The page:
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There’s not all that much distinctive about this month’s quiz bird: dirty-brown head, vaguely brown-streaked off-white underparts, dark tail and wingtips. However, the bill appears to be hooked, which would leave us few options. The bill is too long to be that of a raptor – diurnal or nocturnal – and the wings are too wide and too short to be those of a true seabird such as those in the Procellariiformes (albatrosses, petrels, shearwaters, storm-petrels) or of the semi-seabirds, such as cormorants and frigatebirds. The only remaining hooked-bill options are gulls and related species, so let’s ponder those options.
If this were a gull, it would have to be a juvenile or first-winter bird and it would have to be a member of one of the larger species, as the small species are very neatly patterned at younger stages. However, again, our bird’s wings are too wide and short for those of a gull, of whatever size. Looking at the wings, we might note the large white patch, so let’s consider skuas and jaegers. Unfortunately for those options, the white patch is in the secondaries, not the primaries, so those options are ruled out, leaving us a hooked-bill solution set of exactly zero species.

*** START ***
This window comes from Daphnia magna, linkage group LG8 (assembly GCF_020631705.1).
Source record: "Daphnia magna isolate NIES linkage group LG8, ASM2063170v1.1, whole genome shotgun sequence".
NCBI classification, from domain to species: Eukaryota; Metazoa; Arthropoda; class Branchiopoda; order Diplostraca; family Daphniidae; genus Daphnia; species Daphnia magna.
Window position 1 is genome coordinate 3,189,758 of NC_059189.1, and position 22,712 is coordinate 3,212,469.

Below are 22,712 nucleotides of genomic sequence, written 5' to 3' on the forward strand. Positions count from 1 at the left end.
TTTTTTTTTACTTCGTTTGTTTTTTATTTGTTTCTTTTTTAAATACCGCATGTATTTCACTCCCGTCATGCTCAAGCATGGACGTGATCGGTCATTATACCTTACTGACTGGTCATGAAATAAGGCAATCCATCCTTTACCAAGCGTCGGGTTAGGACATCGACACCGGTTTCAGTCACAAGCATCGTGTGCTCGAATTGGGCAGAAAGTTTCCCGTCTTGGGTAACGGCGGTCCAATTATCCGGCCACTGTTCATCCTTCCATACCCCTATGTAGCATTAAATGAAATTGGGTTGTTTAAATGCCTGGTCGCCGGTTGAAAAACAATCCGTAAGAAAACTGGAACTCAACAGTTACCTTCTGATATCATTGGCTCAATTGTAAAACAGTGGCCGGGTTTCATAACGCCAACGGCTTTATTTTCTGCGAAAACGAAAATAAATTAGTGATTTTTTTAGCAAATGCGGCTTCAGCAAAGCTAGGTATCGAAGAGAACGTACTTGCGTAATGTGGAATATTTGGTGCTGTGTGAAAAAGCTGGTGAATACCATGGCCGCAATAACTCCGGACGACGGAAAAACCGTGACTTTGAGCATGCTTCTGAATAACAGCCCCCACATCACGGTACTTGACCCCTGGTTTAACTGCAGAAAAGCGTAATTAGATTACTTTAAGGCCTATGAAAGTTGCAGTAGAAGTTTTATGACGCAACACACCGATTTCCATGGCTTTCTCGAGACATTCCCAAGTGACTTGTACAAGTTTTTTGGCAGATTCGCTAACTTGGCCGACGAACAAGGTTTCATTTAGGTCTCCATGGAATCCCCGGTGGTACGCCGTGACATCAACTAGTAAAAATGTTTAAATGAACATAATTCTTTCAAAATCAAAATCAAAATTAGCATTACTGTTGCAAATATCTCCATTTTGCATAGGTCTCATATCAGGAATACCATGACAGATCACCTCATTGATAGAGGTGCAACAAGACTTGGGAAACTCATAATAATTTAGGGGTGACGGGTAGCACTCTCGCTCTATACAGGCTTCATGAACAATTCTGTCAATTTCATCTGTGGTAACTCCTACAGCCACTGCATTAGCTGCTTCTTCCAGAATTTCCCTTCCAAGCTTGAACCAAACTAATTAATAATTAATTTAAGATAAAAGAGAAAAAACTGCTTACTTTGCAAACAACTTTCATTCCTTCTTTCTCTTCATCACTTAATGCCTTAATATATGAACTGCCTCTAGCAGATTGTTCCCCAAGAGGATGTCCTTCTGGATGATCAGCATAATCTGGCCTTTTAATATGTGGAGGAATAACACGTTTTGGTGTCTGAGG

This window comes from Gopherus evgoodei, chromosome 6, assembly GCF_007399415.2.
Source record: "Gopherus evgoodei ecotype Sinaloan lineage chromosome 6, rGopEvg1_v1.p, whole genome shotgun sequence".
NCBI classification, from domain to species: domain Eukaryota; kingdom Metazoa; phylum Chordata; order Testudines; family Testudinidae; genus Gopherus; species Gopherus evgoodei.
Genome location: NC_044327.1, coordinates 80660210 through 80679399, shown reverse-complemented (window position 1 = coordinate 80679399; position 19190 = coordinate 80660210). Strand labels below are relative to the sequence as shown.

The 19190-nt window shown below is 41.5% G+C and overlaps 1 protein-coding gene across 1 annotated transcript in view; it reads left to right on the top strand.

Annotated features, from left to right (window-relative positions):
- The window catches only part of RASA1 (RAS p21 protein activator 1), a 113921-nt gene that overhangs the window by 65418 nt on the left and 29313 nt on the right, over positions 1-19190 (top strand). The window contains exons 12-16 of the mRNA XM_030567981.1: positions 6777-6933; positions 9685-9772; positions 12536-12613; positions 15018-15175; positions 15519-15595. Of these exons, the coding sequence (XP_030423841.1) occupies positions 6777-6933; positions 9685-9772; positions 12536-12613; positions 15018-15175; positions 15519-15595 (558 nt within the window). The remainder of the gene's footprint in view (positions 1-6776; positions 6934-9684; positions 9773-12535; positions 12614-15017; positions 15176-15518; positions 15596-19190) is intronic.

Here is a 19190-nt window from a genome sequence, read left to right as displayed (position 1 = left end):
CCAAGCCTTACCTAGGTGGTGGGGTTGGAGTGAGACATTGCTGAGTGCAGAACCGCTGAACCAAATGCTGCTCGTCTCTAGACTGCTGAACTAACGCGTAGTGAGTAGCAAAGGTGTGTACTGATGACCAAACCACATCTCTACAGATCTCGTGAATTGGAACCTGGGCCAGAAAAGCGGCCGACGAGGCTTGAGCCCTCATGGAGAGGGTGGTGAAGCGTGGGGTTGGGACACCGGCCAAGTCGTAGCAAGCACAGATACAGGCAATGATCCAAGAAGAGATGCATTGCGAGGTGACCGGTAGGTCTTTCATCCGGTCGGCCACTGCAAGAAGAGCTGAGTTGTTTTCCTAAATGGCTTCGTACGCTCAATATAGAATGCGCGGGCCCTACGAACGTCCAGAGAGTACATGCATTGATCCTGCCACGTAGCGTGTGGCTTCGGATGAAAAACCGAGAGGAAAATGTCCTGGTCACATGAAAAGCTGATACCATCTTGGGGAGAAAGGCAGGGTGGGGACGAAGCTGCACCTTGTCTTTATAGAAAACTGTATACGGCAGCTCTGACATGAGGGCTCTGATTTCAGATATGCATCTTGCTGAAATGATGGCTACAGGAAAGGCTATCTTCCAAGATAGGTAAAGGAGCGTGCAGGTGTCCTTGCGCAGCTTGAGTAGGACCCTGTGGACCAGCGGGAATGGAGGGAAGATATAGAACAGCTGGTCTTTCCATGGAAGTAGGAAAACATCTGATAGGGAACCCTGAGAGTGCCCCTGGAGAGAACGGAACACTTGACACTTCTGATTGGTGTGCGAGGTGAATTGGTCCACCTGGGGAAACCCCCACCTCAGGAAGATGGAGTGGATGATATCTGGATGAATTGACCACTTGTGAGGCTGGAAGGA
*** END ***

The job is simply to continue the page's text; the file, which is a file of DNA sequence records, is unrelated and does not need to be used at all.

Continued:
We must have gone wrong somewhere, so we should back-track our ID process. The last item considered was the hooked bill. What if that feature is anomalous for this species? Where would be start? The tail gives us an excellent clue, as the rectrices are long and quite pointed, and the tail appears somewhat forked. Woodpeckers sport such rectrices for propping themselves against tree trunks, and once we’re among the Picidae, the identification is quite straightforward. Our quiz bird has secondaries that are mostly white, with all having a wide black subterminal band and with the outer two having a black spot each on the inner web. This pattern is diagnostic for the age and species. I took this picture of a juvenile Red-headed Woodpecker at Higbees Beach SWA, Cape May Co., NJ, on 18 September 2005. I don’t know how the bird fared with that oddly hooked beak, but ….
The following people (listed by submission date beginning with the earliest) submitted correct answers for the October Bird Photo Quiz—Red-headed Woodpecker:
The following list shows the number of submissions for each species guessed.
The photo and answer for this quiz were supplied by Tony Leukering.